The opening shot is fired by David Warsh, and then followed by Paul Krugman in a post that I am quite sympathetic to, as it happens:
David Warsh, “Ruizismus among the Austrians,” Economicprincipals.com, December 4, 2011.Other relevant anti-Hayek views:
Paul Krugman, “Things That Never Happened In The History Of Macroeconomics,” December 5.
Robert Vienneau, “On Hayek’s Lack Of Impact On Macroeconomic,” Thoughts On Economics, December 9, 2011.Pro-Hayek responses are here:
Steven Horwitz, “Rizzo on Hayek vs. Keynes,” Coordination Problem, December 7, 2011.The comments on Rizzo’s post are well worth reading as well, and above all this comment by Roger Koppl.
Alex Tabarrok, “Hayek and Modern Macroeconomics,” Marginal Revolution, December 6, 2011.
“Hey Paul Krugman, Leading Economists Have Been Talking About Hayek’s Macro Throughout the Boom & Bust,” Cafehayek.com, December 5th, 2011.
Mario Rizzo, “Yes, Paul: It is Hayek versus Keynes,” ThinkMarkets, December 7, 2011.
I will have much more to say about this soon, but some quick points:
(1) It is astonishing how quickly Austrians move to defend Hayek’s business cycle theory, when that is probably an example of one of his worst failures. Why do they persist in defending a theory based so obviously on neoclassical equilibrium models, when the latter are supposedly contrary to Austrian theory?Funny how these, especially point (3), have gone down the memory hole.
(2) When Krugman says that “Hayek essentially made a fool of himself early in the Great Depression,” he is entirely correct. There are two reasons why. The first is that his business cycle theory - while it certainly got traction at the LSE - was greeted with derision by economists at Cambridge in the tradition of Marshall:“Immediately before giving his early 1931 lectures at LSE, which were his introduction to the school, Hayek gave a one-lecture to the Keynes-dominated Marshall Society at Cambridge. Richard Kahn, one of Keynes’ followers and later his literary executor, described the scene. Hayek had “a large audience of students, and also of leading members of the faculty. (Keynes was in London.) The members of the audience—to a man—were completely bewildered. Usually a Marshall Society talk is followed by a lively and protracted barrage of discussions and questions. On this occasion there was complete silence. I felt I had to break the ice. So I got up and asked, ‘Is it your view that if I went out tomorrow and bought a new overcoat, that would increase unemployment?’ ‘Yes,’ said Hayek. ‘But,’ pointing to his triangles on the board, ‘it would take a very long mathematical argument to explain why’” (Ebenstein 2003: 53).Secondly, Hayek retreated from the stupidity of his liquidationism that he had held in the early 1930s:“Although I do not regard deflation as the original cause of a decline in business activity, such a reaction has unquestionably the tendency to induce a process of deflation – to cause what more than 40 years ago I called a ‘secondary deflation’ – the effect of which may be worse, and in the 1930s certainly was worse, than what the original cause of the reaction made necessary, and which has no steering function to perform. I must confess that forty years ago I argued differently. I have since altered my opinion – not about the theoretical explanation of the events, but about the practical possibility of removing the obstacles to the functioning of the system in a particular way” (Hayek 1978: 206).(3) The later Hayek is found endorsing monetary stabilisation and giving qualified support for fiscal policy, positions which are essentially Keynesian:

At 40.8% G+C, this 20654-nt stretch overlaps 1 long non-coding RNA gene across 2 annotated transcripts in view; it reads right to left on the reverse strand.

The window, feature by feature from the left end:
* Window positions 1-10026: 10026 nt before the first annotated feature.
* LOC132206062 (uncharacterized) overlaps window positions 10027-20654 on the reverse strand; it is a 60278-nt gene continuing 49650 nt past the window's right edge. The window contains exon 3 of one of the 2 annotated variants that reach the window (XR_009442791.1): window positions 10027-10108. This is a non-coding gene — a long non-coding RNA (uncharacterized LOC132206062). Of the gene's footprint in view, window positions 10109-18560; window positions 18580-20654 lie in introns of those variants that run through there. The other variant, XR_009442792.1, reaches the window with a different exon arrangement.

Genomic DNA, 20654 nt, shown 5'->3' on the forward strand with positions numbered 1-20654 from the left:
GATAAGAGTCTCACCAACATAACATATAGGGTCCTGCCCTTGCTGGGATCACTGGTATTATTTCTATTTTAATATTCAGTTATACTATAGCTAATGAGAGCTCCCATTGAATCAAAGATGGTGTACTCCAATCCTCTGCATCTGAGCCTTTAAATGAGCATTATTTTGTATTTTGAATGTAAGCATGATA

There are many other things to be said, and I intend to update this post after some more reading.
Some additional literature worth reading that is mentioned in this comment by Roger Koppl on Rizzo’s ThinkMarkets post:
Butos, W. N. and R. Koppl, 1997. “The Varieties of Subjectivism: Keynes and Hayek on Expectations,” History of Political Economy 29.2: 327–359.
Koppl, R. and W. J. Luther, 2011. “Hayek, Keynes, and Modern Macroeconomics,” Review of Austrian Economics (July): 1-19.
This paper can also be downloaded through the Social Science Research Network (SSRN).
Prychitko, David L. 2010. “Competing Explanations of the Minsky Moment: The Financial Instability Hypothesis in Light of Austrian Theory,” Review of Austrian Economics 23: 199-221.
Ebenstein, A. O. 2003. Friedrich Hayek: A Biography, University of Chicago Press, Chicago, Ill. and London.
Hayek, F. A. von. 1978. New Studies in Philosophy, Politics, Economics, and the History of Ideas, Routledge & Kegan Paul, London.